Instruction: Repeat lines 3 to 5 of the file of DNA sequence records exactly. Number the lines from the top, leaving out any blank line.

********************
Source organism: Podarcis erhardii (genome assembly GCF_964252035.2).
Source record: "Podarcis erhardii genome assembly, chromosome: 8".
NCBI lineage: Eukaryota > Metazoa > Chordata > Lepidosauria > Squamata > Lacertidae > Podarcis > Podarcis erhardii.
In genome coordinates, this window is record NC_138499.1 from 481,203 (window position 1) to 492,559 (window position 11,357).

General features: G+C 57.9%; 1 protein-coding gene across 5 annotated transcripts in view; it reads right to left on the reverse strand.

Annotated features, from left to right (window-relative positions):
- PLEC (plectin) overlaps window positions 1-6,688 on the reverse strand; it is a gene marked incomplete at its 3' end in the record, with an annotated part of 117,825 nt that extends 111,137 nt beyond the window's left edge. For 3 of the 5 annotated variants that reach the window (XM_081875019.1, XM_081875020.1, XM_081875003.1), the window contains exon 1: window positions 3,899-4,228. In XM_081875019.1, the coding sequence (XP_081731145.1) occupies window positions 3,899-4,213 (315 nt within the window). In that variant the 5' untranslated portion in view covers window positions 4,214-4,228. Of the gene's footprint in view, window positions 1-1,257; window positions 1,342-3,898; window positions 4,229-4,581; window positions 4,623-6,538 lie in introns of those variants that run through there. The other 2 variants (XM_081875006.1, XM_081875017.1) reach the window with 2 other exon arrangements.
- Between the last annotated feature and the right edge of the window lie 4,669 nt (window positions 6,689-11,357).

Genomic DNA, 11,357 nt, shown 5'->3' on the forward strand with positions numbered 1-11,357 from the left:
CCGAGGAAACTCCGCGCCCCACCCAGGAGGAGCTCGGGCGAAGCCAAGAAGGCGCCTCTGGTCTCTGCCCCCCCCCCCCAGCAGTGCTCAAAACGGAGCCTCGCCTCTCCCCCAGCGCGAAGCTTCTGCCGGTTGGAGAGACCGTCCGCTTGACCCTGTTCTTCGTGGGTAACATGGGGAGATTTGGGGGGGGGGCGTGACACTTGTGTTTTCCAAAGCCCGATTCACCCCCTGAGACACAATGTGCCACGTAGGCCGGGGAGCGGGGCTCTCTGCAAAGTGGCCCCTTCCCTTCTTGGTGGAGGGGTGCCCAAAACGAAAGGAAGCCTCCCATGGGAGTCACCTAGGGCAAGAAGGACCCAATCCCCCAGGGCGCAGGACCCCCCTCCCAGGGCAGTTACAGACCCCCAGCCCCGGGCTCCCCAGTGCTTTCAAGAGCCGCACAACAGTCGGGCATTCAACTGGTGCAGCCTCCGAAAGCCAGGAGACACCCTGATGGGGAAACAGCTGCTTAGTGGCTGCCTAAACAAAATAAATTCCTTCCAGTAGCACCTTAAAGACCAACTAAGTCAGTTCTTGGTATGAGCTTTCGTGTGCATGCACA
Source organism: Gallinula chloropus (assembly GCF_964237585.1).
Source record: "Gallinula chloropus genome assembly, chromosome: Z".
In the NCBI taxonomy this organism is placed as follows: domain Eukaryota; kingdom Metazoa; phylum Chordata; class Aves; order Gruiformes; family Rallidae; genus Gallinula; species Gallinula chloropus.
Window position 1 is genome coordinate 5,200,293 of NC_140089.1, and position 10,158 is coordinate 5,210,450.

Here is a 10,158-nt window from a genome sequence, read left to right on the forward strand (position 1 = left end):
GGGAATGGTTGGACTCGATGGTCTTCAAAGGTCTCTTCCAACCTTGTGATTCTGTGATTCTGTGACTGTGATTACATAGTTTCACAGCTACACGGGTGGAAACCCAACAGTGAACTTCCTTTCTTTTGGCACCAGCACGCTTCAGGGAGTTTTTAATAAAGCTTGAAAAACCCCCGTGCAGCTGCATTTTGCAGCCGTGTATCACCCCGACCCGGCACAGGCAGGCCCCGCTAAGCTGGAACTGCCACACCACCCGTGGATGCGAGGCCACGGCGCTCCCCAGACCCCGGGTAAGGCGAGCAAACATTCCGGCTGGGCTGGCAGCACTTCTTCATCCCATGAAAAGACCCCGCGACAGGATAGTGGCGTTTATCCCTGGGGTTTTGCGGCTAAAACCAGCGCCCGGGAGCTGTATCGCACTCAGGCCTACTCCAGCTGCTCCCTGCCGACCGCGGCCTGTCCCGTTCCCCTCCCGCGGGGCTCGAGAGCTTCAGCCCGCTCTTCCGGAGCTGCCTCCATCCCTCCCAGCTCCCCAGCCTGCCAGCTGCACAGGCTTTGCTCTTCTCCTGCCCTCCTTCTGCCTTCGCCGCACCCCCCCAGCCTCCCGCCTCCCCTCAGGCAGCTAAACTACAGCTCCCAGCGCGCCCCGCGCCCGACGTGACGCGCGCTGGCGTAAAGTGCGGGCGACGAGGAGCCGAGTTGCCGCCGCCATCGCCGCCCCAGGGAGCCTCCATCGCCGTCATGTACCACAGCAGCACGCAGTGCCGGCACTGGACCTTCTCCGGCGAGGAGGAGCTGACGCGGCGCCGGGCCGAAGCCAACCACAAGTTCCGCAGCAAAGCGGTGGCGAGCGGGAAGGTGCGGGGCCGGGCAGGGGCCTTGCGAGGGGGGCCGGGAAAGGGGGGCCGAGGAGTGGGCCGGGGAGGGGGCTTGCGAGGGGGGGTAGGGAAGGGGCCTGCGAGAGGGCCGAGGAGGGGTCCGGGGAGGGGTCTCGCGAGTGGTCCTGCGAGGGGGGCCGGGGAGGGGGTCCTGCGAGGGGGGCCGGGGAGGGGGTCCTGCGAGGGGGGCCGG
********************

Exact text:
NCBI lineage: Eukaryota > Metazoa > Chordata > Lepidosauria > Squamata > Lacertidae > Podarcis > Podarcis erhardii.
In genome coordinates, this window is record NC_138499.1 from 481,203 (window position 1) to 492,559 (window position 11,357).

General features: G+C 57.9%; 1 protein-coding gene across 5 annotated transcripts in view; it reads right to left on the reverse strand.